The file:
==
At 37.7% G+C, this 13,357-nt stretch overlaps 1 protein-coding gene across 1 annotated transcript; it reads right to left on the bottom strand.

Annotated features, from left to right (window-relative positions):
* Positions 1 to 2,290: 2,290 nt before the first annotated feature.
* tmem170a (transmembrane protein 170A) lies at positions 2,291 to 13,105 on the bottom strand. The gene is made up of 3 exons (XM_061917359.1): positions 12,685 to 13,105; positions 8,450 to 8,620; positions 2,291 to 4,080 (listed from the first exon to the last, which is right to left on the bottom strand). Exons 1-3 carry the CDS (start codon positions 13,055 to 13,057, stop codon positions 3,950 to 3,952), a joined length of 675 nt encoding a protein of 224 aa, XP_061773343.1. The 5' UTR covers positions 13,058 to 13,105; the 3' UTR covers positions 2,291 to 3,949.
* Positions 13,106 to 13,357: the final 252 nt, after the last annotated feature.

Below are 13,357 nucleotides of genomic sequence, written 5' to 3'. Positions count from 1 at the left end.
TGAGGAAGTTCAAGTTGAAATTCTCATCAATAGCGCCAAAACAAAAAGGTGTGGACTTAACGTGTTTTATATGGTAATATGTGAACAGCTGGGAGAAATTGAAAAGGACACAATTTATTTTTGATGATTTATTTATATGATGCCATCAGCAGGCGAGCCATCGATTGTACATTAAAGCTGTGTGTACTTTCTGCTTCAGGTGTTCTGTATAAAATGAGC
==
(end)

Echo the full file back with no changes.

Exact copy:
At 37.7% G+C, this 13,357-nt stretch overlaps 1 protein-coding gene across 1 annotated transcript; it reads right to left on the bottom strand.

Annotated features, from left to right (window-relative positions):
* Positions 1 to 2,290: 2,290 nt before the first annotated feature.
* tmem170a (transmembrane protein 170A) lies at positions 2,291 to 13,105 on the bottom strand. The gene is made up of 3 exons (XM_061917359.1): positions 12,685 to 13,105; positions 8,450 to 8,620; positions 2,291 to 4,080 (listed from the first exon to the last, which is right to left on the bottom strand). Exons 1-3 carry the CDS (start codon positions 13,055 to 13,057, stop codon positions 3,950 to 3,952), a joined length of 675 nt encoding a protein of 224 aa, XP_061773343.1. The 5' UTR covers positions 13,058 to 13,105; the 3' UTR covers positions 2,291 to 3,949.
* Positions 13,106 to 13,357: the final 252 nt, after the last annotated feature.

Below are 13,357 nucleotides of genomic sequence, written 5' to 3'. Positions count from 1 at the left end.
TGAGGAAGTTCAAGTTGAAATTCTCATCAATAGCGCCAAAACAAAAAGGTGTGGACTTAACGTGTTTTATATGGTAATATGTGAACAGCTGGGAGAAATTGAAAAGGACACAATTTATTTTTGATGATTTATTTATATGATGCCATCAGCAGGCGAGCCATCGATTGTACATTAAAGCTGTGTGTACTTTCTGCTTCAGGTGTTCTGTATAAAATGAGC